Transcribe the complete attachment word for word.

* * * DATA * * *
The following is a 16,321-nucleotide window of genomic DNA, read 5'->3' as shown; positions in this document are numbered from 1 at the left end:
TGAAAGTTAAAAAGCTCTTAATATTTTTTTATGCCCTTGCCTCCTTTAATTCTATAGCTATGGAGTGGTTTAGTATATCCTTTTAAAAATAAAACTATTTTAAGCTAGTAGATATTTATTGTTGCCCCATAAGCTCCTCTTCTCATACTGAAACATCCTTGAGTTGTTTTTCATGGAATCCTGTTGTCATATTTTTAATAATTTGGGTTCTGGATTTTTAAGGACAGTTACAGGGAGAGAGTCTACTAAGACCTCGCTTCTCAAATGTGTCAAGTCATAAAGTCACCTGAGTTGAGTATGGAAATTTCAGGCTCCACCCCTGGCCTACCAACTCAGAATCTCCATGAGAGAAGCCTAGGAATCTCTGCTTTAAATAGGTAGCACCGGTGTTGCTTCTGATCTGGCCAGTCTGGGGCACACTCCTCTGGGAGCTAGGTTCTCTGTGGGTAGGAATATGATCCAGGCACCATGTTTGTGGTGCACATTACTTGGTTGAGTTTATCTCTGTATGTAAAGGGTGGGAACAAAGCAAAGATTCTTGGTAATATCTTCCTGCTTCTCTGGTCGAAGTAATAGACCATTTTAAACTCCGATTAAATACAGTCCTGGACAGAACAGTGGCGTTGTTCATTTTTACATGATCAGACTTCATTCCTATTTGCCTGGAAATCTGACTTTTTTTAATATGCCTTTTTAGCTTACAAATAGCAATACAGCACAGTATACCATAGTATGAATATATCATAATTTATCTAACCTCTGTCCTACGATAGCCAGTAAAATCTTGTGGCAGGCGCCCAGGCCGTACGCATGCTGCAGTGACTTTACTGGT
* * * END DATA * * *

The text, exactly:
The following is a 16,321-nucleotide window of genomic DNA, read 5'->3' as shown; positions in this document are numbered from 1 at the left end:
TGAAAGTTAAAAAGCTCTTAATATTTTTTTATGCCCTTGCCTCCTTTAATTCTATAGCTATGGAGTGGTTTAGTATATCCTTTTAAAAATAAAACTATTTTAAGCTAGTAGATATTTATTGTTGCCCCATAAGCTCCTCTTCTCATACTGAAACATCCTTGAGTTGTTTTTCATGGAATCCTGTTGTCATATTTTTAATAATTTGGGTTCTGGATTTTTAAGGACAGTTACAGGGAGAGAGTCTACTAAGACCTCGCTTCTCAAATGTGTCAAGTCATAAAGTCACCTGAGTTGAGTATGGAAATTTCAGGCTCCACCCCTGGCCTACCAACTCAGAATCTCCATGAGAGAAGCCTAGGAATCTCTGCTTTAAATAGGTAGCACCGGTGTTGCTTCTGATCTGGCCAGTCTGGGGCACACTCCTCTGGGAGCTAGGTTCTCTGTGGGTAGGAATATGATCCAGGCACCATGTTTGTGGTGCACATTACTTGGTTGAGTTTATCTCTGTATGTAAAGGGTGGGAACAAAGCAAAGATTCTTGGTAATATCTTCCTGCTTCTCTGGTCGAAGTAATAGACCATTTTAAACTCCGATTAAATACAGTCCTGGACAGAACAGTGGCGTTGTTCATTTTTACATGATCAGACTTCATTCCTATTTGCCTGGAAATCTGACTTTTTTTAATATGCCTTTTTAGCTTACAAATAGCAATACAGCACAGTATACCATAGTATGAATATATCATAATTTATCTAACCTCTGTCCTACGATAGCCAGTAAAATCTTGTGGCAGGCGCCCAGGCCGTACGCATGCTGCAGTGACTTTACTGGT